Condo boards urged to revisit bylaws in anticipation of marijuana legalization
With marijuana legalization expected later this year, condo boards are being urged to revisit their bylaws in anticipation.
The president of the Canadian Condominium Institute (CCI) North Alberta Chapter said legalization could make some bylaws outdated.
“Some of these bylaws are old, from the early 80s, and they won’t even reflect some of the language that we are talking about here,” Anand Sharma said.
“They’re going to have to make some significant changes.”
Some condo boards already have smoke-free regulations, but Sharma said most buildings allow owners to smoke in their own units.
Current condo bylaws that regulate smoking should apply to marijuana, but pot smoke could present different issues.
“It’s definitely a kind of grey area at times,” Sharma said.
“Marijuana smoke in a unit where the building has kids and (the smoke is) coming through, won’t be acceptable to a lot of people,” Sharma said. “They’re going to have to tweak their bylaws for sure to reflect, strengthening of those bylaws.”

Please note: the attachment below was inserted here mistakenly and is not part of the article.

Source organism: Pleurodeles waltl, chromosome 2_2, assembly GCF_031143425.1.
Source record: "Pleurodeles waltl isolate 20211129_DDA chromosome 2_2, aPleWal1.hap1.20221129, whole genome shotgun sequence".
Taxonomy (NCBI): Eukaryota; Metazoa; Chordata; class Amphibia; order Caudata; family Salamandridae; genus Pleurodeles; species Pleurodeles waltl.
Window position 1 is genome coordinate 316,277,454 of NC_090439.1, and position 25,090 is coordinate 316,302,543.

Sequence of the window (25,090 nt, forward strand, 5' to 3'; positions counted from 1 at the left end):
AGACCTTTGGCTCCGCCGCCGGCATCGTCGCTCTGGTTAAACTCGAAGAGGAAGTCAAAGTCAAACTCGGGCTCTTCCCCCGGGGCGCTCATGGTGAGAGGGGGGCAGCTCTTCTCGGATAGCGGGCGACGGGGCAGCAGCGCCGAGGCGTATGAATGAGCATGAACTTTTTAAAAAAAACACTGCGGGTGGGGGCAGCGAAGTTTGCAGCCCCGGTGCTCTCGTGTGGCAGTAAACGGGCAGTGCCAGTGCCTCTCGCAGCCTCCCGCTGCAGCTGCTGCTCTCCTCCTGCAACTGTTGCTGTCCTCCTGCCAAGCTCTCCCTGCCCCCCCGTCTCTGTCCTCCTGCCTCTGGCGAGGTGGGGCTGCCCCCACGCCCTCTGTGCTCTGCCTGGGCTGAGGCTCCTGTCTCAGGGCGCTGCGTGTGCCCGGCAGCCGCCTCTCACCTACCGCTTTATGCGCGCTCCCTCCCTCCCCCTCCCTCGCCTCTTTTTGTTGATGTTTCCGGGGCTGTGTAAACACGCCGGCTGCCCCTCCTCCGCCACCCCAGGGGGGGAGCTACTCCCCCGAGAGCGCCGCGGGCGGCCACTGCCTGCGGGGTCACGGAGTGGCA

In Alberta, it’s proposed that each household will be allowed to grow up to four plants. However in a shared multi-family complex, such as a condo building, there’s concern about issues including fire hazards and mould.
Shamon Kureshi with Hope Street Real Estate Corporation said marijuana legalization is an issue condo owners have been raising.
“It’s something that we find the clients of Hope Street will ask us about because it’s a concern in terms of damage to a property or ways of impacting the neighbours in negative aspects,” Kureshi said. “We’ve seen it where there’s grow-ops that have cost our clients or landlords hundreds of thousands of dollars.”
“A lot of the assumptions of what a tenant can and can’t do in their property will change.”
Condo boards need 75 per cent approval for bylaw changes, which is typically a long process.
“Some condo boards are on it. They’re already making changes or preparing to make changes. But some are not even aware of the impact,” Sharma said.
“There is some urgency and we will be working to educate the condominium community.”
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